Last week a few friends and I made a much-anticipated return to one of my most admired gardens in the northeast, right across the Sakonnet River in Little Compton, Rhode Island. What made this outing even more special is that it was preceded by 2 days of full rain and a morning that dawned fog swept, to put it mildly. But as we walked into Sakonnet Gardens we began to appreciate the serendipity of these conditions, for there before us was every imaginable color of rhododendron in full bloom. The mist and fog only made the colors pop more as well as adding to the moody magic of the damp woodland floor of moss and ferns (to include the wonderful, large-leafed shiny petasites).
But, of course, we’ve all come to expect this fulsome experience at this special piece of paradise. On not quite one acre of land, two supra creative visionaries–Mikel Folcarelli and John Gwynne–keep stretching the imagination and pushing the envelope of plant selection, placement, and usage. You know there’s creativity afoot when the understated access to the garden is bordered by a curving wall of log rings that undulates through parts of the garden itself.
While the “formal” entrance provides a striking contrast with its cathedral-like allee of cryptomeria.
Given this point in late spring/early summer, rhodies from soft pink
to buttercream yellow, that here introduces the visitor to the yellow garden room.
To a deep red rhododendron placed “just so” to draw your eye to the Balinese pagoda behind the stand of specimen bamboos.
All are taking advantage of conditions at Sakonnet that are perfect for this popular shrub — just the right mix of shade and sun (something I have not mastered in Parterre’s woodland).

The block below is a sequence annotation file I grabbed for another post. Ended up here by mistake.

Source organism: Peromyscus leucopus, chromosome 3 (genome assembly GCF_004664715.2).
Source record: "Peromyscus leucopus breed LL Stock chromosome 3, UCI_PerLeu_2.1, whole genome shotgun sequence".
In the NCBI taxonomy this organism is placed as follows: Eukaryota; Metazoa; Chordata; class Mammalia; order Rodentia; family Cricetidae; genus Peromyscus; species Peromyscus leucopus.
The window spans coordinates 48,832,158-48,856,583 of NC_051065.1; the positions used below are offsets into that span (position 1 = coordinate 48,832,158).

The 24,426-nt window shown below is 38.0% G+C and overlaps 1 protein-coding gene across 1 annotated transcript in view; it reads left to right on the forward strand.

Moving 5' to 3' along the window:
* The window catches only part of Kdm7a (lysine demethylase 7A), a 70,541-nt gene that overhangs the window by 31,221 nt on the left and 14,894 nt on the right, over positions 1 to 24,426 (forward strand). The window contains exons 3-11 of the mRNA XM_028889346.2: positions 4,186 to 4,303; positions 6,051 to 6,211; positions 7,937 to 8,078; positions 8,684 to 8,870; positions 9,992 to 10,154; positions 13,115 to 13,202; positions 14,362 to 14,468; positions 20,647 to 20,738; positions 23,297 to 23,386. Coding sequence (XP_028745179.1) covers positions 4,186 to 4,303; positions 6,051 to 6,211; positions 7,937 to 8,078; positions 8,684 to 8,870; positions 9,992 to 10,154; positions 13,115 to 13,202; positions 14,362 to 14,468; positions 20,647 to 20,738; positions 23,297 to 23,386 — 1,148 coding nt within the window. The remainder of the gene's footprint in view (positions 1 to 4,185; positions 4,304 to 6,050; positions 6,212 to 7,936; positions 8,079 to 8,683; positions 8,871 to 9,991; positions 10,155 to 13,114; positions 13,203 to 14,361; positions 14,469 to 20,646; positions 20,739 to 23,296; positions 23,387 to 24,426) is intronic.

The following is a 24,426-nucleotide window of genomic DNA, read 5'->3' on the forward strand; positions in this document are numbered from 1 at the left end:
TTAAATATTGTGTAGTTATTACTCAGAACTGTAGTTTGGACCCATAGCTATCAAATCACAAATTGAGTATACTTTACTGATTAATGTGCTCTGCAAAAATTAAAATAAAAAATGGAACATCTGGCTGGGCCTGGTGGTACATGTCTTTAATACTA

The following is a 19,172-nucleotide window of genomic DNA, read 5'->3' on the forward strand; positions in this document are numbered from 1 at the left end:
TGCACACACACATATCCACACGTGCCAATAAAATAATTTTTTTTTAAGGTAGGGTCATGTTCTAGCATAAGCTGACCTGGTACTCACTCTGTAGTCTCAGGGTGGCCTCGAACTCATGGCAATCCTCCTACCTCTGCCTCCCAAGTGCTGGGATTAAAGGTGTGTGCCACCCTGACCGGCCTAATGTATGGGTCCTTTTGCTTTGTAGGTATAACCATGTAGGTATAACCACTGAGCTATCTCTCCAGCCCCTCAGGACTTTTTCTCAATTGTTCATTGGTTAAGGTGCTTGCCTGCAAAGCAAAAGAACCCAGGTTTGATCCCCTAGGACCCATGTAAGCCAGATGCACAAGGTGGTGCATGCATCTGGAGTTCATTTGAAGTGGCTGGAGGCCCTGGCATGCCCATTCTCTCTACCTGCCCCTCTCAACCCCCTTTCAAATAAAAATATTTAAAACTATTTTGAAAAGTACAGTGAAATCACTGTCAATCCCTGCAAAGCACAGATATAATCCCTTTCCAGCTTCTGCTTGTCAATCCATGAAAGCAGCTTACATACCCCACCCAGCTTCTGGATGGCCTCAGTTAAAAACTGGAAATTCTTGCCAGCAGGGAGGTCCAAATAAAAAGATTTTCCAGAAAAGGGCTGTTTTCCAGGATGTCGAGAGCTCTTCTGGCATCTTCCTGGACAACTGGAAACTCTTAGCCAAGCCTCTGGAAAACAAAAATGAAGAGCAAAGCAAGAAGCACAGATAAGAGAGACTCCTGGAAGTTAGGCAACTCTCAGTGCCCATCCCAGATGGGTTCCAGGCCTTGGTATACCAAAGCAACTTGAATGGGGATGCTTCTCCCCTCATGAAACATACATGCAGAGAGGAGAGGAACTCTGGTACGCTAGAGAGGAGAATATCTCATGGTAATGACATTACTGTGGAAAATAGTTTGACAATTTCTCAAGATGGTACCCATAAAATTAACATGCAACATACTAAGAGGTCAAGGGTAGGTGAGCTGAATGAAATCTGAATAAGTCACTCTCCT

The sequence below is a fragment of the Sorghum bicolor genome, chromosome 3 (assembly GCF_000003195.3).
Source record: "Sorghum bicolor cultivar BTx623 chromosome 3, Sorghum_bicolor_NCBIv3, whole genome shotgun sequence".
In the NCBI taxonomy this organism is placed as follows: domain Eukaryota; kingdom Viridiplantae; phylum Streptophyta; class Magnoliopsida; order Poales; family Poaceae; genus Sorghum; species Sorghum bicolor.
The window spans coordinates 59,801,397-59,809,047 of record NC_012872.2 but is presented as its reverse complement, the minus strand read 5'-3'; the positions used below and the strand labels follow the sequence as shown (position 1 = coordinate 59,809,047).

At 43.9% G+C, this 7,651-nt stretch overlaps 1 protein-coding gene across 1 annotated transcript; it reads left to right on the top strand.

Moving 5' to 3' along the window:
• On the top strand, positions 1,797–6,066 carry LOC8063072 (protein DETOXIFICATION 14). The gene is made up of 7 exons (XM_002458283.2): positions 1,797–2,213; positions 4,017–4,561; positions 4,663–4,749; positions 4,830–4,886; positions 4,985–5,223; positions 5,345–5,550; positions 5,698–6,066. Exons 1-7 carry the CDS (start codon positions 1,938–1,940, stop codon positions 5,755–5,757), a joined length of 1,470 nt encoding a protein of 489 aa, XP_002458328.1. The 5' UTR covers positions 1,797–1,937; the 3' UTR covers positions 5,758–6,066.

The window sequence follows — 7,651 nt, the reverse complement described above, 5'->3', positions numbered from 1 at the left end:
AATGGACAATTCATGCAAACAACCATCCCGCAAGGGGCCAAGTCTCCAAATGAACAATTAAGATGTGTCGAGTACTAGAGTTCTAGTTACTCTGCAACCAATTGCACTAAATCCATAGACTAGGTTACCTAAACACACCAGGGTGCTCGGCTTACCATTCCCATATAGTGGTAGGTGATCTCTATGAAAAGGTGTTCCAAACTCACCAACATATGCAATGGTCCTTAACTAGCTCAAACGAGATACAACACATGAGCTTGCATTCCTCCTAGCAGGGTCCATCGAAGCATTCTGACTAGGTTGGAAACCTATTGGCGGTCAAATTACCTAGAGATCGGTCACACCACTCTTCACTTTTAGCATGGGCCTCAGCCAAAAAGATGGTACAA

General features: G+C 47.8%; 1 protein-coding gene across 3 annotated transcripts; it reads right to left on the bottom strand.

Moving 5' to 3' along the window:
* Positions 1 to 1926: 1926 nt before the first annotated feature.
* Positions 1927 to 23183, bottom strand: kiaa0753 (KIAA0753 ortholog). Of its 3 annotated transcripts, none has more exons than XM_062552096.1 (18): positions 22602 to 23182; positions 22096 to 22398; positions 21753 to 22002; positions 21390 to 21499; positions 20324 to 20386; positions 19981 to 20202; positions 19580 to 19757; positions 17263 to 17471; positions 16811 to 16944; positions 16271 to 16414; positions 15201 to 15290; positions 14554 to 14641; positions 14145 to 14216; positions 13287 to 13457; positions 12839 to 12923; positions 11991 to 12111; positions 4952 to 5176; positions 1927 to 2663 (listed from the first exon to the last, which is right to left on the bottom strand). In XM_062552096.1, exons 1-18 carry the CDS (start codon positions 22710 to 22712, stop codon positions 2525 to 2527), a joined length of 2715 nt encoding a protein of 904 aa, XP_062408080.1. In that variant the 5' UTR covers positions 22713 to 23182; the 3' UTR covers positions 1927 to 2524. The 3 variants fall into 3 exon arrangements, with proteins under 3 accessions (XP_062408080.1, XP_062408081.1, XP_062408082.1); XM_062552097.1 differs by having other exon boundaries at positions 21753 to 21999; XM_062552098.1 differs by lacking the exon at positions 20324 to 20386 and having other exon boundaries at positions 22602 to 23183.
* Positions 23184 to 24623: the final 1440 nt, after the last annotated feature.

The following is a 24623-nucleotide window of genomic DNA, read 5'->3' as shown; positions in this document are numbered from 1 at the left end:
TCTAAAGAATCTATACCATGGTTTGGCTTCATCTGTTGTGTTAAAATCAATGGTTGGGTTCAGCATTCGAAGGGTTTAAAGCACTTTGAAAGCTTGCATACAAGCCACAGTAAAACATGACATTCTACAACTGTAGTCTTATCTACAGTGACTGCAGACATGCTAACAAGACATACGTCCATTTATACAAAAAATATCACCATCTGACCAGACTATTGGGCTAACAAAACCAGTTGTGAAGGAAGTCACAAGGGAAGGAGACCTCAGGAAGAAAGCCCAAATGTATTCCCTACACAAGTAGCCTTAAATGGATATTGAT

Of course, a sharp eye for color juxtaposition adds immeasurably to the visitor’s pleasure. In the apricot garden, the rusty shade of handsome acer griseums (paper bark maples) are a foil to the rhodies placed around this garden.
Along with many specimen cultivars that will seldom be found in any other garden setting, like rhododendron ‘Chionoides.’
and rhododendron ‘sappho.’
Spent blooms adding their beauty to the woodland floor.
One leaves Sakonnet Garden empowered and making promises to oneself to be fearless, take chances, and turn your imagination on its head! Few gardens I have visited (and I’ve visited many) inspire me in this vein. It’s a rare experience, therefore all the more reason to be treasured. And another reason to love living in Newport, which is only a 45 minute drive to Little Compton.
John and Mikel are now taking reservations (a first!) to tour their garden this summer, so be sure not to miss this rare opportunity. Their website has all the details. Enjoy!